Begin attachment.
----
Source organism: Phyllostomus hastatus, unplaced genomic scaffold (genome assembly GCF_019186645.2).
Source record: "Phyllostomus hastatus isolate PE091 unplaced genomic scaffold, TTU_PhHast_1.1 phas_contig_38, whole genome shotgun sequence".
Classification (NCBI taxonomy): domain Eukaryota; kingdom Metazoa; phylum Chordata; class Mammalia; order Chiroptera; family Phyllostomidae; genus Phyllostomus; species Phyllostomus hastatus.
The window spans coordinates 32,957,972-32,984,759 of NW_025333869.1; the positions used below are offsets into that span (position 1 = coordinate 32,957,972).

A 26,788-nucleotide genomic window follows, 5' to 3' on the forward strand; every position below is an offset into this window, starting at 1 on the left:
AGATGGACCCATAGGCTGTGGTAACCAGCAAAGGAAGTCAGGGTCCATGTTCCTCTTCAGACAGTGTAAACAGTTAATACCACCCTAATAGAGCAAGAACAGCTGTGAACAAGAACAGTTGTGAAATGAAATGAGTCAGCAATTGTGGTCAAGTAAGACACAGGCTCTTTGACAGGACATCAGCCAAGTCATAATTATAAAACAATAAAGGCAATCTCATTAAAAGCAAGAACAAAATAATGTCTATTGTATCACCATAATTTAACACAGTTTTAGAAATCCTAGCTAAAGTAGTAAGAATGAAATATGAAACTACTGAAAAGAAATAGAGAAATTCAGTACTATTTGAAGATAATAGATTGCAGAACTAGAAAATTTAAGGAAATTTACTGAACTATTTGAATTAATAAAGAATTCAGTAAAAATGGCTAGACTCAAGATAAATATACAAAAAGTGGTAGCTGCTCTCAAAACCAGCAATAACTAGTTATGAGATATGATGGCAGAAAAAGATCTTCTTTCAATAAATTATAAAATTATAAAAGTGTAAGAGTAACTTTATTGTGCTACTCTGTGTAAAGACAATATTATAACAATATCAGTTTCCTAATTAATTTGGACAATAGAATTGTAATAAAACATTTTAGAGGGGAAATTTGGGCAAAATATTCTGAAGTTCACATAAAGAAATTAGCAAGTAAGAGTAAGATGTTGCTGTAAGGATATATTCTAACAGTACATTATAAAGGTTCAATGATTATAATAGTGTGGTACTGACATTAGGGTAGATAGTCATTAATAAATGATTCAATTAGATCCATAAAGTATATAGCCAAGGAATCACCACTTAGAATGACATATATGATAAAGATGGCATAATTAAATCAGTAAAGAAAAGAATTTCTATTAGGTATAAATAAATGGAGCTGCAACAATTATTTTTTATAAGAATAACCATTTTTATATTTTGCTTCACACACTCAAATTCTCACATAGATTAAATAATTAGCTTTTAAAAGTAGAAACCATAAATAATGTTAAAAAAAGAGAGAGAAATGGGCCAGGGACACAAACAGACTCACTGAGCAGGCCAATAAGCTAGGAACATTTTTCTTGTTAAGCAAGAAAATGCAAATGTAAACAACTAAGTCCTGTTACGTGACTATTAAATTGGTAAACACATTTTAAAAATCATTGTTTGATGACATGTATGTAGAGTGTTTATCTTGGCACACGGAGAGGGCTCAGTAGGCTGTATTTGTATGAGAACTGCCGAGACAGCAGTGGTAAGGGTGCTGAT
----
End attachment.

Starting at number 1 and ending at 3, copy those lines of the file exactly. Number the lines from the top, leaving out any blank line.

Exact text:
Source organism: Phyllostomus hastatus, unplaced genomic scaffold (genome assembly GCF_019186645.2).
Source record: "Phyllostomus hastatus isolate PE091 unplaced genomic scaffold, TTU_PhHast_1.1 phas_contig_38, whole genome shotgun sequence".
Classification (NCBI taxonomy): domain Eukaryota; kingdom Metazoa; phylum Chordata; class Mammalia; order Chiroptera; family Phyllostomidae; genus Phyllostomus; species Phyllostomus hastatus.